When browsing through toys, wine or other products, consumers may not necessarily flock to the cheapest product. According to research from Marshall Fisher, Wharton professor of operations and information management, people may actually shell out more money for a product they do not understand.
The classic example of this phenomenon is wine: uneducated consumers equate a higher price tag with a better quality product. “Most people in a restaurant will look at the price of a bottle and assume that the product is priced proportionately,” said Fisher, who is also co-director of Wharton’s Fishman-Davidson Center for Service and Operations Management.
Fisher’s research on this subject, which was conducted in 1999 with New York University Operations Management Professor Vishal Gaur, analyzed the impact of price on sales at high-end toy retailer Zany Brainy (which went out of business in late 2003). Their research was part of a larger project, in which Fisher and Gaur explored the range of tests retailers can perform to discern which products sell and how to market and price them.
With an item such as an electronic walkie-talkie—one of three products Fisher and Gaur studied at Zany Brainy—they found that customers were inclined to buy neither the most expensive nor the cheapest product, instead opting for the moderately priced option. Fisher called this the “Aha!” moment in his research. He realized that many customers assumed the cheapest walkie-talkie, which was priced at $9.99, was inferior to a similar product priced $10 higher. By selecting the mid-priced item, customers believed they were getting a good deal and not sacrificing quality for price.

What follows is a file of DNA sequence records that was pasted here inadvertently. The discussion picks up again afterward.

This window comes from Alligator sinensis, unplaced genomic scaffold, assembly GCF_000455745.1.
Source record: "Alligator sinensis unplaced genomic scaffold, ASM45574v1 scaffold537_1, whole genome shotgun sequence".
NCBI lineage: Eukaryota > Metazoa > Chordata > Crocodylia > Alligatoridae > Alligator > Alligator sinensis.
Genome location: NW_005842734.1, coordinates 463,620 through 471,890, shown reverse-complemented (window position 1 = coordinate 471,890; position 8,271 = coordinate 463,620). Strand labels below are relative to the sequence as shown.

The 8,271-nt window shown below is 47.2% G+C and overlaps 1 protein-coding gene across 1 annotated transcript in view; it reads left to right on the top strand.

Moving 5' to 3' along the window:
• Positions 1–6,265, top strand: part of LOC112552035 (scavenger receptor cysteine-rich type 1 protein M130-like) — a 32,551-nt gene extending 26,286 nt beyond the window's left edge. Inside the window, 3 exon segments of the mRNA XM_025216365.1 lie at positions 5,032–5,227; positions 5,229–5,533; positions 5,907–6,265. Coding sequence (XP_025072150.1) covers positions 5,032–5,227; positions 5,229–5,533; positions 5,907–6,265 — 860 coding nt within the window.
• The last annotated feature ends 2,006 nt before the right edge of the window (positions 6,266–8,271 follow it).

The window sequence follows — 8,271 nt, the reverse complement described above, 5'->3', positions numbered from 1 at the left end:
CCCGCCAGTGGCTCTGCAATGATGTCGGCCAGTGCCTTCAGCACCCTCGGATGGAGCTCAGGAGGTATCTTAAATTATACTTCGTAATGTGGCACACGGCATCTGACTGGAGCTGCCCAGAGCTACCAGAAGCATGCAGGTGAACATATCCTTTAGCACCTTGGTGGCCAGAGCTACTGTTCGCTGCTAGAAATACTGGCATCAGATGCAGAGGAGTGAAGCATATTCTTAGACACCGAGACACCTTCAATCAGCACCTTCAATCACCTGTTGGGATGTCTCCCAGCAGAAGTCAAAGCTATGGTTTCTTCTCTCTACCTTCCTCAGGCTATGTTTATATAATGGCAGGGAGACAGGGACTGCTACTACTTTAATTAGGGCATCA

When his research began, Fisher said, he realized that retailers can be on the cutting edge of change. “We thought, Wow, this is so different from General Motors or Procter & Gamble. As a retailer you can test something today and test it at the end of the week.”
Fisher found, however, that while chain retailers can perform these tests and either promote products or cut back on inventory of certain items based on the results, few actually do. “It’s harder than you might think to do an accurate test,” he said. “Retailing is very incentive-driven and a test is not going to help you make this quarter’s numbers.”
Fisher and Gaur have now turned their research into a business, 4R Systems, where they put their theories into practice. Currently, they are working with Linens ’n Things to assess how to price items during markdowns.
The question at the heart of pricing remains: Are customers wising up to the tricks of the trade, where retailers sell toy walkie-talkies or wine for higher prices just because they can? Fisher said customers are beginning to catch on to the process of “high-low,” where a store will bring in a product at, say, $25 and then quickly slash it to $15. But for wine and other products that are not widely understood, customers are still willing to reach deeper into their wallets.
Originally published on March 18, 2004